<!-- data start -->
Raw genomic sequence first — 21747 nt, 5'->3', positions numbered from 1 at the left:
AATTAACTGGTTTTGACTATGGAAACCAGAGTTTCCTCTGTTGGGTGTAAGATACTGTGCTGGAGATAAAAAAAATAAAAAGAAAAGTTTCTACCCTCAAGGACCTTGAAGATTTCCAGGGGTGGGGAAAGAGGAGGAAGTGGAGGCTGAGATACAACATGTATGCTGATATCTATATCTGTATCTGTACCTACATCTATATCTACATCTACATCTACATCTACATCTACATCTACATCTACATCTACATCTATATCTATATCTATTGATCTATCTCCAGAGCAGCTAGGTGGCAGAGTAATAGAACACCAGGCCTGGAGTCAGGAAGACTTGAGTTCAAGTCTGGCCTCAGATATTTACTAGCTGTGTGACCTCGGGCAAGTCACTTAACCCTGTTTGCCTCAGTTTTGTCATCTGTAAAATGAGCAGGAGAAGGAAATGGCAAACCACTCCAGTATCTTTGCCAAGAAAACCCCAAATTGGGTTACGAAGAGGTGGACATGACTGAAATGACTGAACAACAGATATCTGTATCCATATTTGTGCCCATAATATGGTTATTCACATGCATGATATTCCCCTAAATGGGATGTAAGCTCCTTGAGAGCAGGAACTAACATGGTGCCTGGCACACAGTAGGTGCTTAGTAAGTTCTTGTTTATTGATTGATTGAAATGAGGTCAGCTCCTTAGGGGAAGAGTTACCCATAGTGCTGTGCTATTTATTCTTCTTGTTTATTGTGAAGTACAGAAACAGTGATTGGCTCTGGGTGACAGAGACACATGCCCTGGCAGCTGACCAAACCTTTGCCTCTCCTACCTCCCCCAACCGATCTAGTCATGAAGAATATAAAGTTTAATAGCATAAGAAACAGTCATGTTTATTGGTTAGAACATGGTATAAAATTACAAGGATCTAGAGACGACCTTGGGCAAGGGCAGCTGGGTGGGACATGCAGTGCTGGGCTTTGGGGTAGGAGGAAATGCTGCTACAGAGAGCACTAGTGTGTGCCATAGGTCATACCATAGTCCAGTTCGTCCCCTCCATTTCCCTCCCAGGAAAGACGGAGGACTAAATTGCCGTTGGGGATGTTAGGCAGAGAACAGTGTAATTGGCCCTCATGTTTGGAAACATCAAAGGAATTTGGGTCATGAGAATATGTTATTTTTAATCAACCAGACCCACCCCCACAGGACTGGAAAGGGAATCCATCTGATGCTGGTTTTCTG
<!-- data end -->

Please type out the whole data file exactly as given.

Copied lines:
Raw genomic sequence first — 21747 nt, 5'->3', positions numbered from 1 at the left:
AATTAACTGGTTTTGACTATGGAAACCAGAGTTTCCTCTGTTGGGTGTAAGATACTGTGCTGGAGATAAAAAAAATAAAAAGAAAAGTTTCTACCCTCAAGGACCTTGAAGATTTCCAGGGGTGGGGAAAGAGGAGGAAGTGGAGGCTGAGATACAACATGTATGCTGATATCTATATCTGTATCTGTACCTACATCTATATCTACATCTACATCTACATCTACATCTACATCTACATCTACATCTACATCTATATCTATATCTATTGATCTATCTCCAGAGCAGCTAGGTGGCAGAGTAATAGAACACCAGGCCTGGAGTCAGGAAGACTTGAGTTCAAGTCTGGCCTCAGATATTTACTAGCTGTGTGACCTCGGGCAAGTCACTTAACCCTGTTTGCCTCAGTTTTGTCATCTGTAAAATGAGCAGGAGAAGGAAATGGCAAACCACTCCAGTATCTTTGCCAAGAAAACCCCAAATTGGGTTACGAAGAGGTGGACATGACTGAAATGACTGAACAACAGATATCTGTATCCATATTTGTGCCCATAATATGGTTATTCACATGCATGATATTCCCCTAAATGGGATGTAAGCTCCTTGAGAGCAGGAACTAACATGGTGCCTGGCACACAGTAGGTGCTTAGTAAGTTCTTGTTTATTGATTGATTGAAATGAGGTCAGCTCCTTAGGGGAAGAGTTACCCATAGTGCTGTGCTATTTATTCTTCTTGTTTATTGTGAAGTACAGAAACAGTGATTGGCTCTGGGTGACAGAGACACATGCCCTGGCAGCTGACCAAACCTTTGCCTCTCCTACCTCCCCCAACCGATCTAGTCATGAAGAATATAAAGTTTAATAGCATAAGAAACAGTCATGTTTATTGGTTAGAACATGGTATAAAATTACAAGGATCTAGAGACGACCTTGGGCAAGGGCAGCTGGGTGGGACATGCAGTGCTGGGCTTTGGGGTAGGAGGAAATGCTGCTACAGAGAGCACTAGTGTGTGCCATAGGTCATACCATAGTCCAGTTCGTCCCCTCCATTTCCCTCCCAGGAAAGACGGAGGACTAAATTGCCGTTGGGGATGTTAGGCAGAGAACAGTGTAATTGGCCCTCATGTTTGGAAACATCAAAGGAATTTGGGTCATGAGAATATGTTATTTTTAATCAACCAGACCCACCCCCACAGGACTGGAAAGGGAATCCATCTGATGCTGGTTTTCTG